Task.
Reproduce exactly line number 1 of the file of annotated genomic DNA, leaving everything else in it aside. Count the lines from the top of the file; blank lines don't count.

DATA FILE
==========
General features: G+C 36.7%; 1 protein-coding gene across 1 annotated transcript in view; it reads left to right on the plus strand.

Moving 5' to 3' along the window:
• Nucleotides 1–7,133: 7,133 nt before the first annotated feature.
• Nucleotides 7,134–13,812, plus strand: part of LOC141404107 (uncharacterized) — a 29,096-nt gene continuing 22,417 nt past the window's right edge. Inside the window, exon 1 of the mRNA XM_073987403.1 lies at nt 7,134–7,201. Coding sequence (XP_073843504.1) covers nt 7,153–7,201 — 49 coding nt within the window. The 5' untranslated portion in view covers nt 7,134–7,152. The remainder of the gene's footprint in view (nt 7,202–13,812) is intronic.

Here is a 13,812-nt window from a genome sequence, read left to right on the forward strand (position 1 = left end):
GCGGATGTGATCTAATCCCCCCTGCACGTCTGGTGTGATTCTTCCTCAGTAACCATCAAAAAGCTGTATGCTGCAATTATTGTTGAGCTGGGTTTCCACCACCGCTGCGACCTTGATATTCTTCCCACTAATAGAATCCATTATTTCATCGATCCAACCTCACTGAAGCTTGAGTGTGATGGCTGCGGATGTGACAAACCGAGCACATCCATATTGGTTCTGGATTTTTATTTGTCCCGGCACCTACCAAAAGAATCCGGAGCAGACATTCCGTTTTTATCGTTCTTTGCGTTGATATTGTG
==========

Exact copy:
General features: G+C 36.7%; 1 protein-coding gene across 1 annotated transcript in view; it reads left to right on the plus strand.